(Bloomberg) — Justin Trudeau’s government expects to take stopgap regulatory measures to prevent the imposition of tariffs on U.K. products as it waits for Canada’s parliament to ratify a new trade pact with the European country, according to a senior government official.
Britain and Canada announced a transitional trade agreement in November to cover more than C$29 billion ($22.7 billion) worth of bilateral trade. The accord would adopt the same terms as the EU-Canada free trade agreement, however Canadian lawmakers rose for holiday recess on Friday before the proposed deal could be passed.
The most likely option available to Canada’s government is a so-called remission order, said the Canadian official, who isn’t authorized to speak publicly about the plans and asked to remain anonymous. That would allow Canada to exempt from tariffs any goods or services that are set to trade duty free under the new agreement.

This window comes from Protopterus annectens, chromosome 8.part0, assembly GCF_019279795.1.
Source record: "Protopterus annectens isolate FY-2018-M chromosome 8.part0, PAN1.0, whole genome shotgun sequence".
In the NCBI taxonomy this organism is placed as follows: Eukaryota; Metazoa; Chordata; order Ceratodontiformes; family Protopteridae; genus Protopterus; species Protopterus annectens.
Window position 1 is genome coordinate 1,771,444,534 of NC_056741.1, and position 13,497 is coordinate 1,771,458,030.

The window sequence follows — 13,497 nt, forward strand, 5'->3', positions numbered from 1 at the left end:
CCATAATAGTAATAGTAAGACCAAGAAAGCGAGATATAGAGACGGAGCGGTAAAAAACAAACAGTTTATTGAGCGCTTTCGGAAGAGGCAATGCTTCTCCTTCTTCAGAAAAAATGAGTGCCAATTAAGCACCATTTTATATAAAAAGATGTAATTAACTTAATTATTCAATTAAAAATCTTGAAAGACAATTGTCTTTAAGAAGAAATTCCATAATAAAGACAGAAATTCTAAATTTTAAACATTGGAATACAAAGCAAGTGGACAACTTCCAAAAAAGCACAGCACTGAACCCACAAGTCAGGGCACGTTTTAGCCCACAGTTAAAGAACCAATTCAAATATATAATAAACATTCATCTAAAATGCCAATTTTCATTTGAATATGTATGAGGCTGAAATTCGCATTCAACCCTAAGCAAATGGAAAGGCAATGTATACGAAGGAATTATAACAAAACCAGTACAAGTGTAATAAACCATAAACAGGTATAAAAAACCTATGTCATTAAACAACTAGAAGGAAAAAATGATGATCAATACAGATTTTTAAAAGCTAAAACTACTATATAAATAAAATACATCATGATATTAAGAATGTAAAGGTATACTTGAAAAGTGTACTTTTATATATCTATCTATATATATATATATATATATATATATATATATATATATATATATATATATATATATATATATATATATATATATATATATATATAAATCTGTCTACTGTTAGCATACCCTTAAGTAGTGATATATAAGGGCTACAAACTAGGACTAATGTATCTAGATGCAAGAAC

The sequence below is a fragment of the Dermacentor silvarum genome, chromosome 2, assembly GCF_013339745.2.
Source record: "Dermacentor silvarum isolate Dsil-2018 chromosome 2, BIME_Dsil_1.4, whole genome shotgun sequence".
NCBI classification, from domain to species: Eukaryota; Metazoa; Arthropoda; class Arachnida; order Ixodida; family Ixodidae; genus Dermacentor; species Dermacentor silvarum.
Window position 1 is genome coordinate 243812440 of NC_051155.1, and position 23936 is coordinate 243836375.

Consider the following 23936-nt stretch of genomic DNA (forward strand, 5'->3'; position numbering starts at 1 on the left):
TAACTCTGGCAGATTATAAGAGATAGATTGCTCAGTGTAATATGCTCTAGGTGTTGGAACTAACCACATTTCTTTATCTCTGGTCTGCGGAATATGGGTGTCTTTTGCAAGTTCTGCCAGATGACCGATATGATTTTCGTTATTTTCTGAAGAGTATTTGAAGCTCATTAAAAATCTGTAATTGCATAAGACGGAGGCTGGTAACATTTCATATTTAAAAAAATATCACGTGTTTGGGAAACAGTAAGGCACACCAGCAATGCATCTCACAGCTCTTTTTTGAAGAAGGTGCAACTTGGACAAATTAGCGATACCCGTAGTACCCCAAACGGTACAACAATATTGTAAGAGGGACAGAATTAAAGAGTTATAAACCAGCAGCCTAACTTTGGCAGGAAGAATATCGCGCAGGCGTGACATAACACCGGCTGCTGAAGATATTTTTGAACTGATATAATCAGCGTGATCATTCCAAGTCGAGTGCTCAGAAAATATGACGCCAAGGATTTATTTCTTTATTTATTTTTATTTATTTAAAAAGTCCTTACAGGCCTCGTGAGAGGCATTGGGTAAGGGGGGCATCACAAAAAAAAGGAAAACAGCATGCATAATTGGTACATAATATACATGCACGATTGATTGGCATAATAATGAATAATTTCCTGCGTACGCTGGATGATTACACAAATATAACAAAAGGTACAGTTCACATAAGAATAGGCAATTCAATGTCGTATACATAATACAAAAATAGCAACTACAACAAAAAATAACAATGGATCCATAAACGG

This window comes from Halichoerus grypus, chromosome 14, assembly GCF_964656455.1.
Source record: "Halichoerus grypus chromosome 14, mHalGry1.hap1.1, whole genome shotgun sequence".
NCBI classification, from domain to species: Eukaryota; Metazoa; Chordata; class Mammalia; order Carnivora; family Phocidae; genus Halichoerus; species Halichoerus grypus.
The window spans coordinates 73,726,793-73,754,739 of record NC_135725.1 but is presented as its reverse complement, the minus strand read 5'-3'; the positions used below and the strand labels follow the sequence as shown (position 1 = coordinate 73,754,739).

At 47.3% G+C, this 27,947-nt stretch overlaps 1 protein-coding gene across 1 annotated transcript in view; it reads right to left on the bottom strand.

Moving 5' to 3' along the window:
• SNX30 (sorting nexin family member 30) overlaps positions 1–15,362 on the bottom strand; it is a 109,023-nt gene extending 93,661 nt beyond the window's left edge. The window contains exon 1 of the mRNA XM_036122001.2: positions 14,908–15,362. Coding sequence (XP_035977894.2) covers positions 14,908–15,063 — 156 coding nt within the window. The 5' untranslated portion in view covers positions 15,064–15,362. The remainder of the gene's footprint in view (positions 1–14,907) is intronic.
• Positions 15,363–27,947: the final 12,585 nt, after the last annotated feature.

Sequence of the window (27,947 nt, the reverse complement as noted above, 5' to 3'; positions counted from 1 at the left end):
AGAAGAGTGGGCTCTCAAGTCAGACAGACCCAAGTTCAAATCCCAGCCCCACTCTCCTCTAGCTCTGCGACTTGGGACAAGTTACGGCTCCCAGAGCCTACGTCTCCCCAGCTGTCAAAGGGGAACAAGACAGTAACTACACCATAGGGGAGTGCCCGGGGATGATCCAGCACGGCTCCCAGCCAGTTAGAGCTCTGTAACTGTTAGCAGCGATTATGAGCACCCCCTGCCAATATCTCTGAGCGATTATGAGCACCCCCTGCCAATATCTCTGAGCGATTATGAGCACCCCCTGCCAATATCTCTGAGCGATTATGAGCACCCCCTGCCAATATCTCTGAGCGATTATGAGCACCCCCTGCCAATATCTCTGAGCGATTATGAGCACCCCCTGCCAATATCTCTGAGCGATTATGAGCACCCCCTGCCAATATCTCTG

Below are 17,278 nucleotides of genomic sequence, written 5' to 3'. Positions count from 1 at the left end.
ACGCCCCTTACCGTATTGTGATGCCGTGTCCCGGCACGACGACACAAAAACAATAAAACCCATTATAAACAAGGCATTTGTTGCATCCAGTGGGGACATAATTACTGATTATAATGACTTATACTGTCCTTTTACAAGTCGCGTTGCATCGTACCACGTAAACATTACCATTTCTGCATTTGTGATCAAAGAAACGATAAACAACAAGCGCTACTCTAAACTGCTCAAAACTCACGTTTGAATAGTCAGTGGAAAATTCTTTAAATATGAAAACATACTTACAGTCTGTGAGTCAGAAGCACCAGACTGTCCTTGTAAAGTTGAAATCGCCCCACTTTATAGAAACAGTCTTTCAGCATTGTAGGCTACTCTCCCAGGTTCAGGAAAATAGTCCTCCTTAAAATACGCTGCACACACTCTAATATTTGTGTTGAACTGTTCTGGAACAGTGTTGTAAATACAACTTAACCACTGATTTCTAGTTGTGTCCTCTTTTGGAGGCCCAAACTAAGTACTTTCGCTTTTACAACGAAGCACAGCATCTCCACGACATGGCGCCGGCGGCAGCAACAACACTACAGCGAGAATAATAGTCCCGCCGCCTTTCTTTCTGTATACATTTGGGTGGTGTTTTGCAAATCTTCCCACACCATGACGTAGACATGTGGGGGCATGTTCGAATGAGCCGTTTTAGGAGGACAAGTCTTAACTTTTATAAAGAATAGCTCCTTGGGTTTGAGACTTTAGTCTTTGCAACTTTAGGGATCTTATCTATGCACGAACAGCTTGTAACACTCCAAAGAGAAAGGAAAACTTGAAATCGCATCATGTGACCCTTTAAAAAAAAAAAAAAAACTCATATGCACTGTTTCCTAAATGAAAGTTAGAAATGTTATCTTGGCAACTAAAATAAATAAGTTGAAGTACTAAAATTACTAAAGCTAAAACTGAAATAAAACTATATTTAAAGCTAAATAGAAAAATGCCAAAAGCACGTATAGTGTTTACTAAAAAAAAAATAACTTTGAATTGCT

The U.K. government said Thursday it was concerned that if its post-Brexit agreement with Canada couldn’t be finalized before the year end, exports from both countries would be forced to trade under rules set out by the World Trade Organization. Without the new accord, the U.K. and Canada would face tariffs on trade from Jan. 1, when the Brexit transition period ends.
Canadian Trade Minister Mary Ng introduced the bill in the legislature on Wednesday, leaving just two days for parliamentarians to debate the matter.
“We have been actively working to ensure that there is a smooth transition, and that Canadian businesses don’t experience any disruptions,” Youmy Han, spokesperson for Ng, said by email.
The House of Commons resumes sitting on Jan. 25.
©2020 Bloomberg L.P.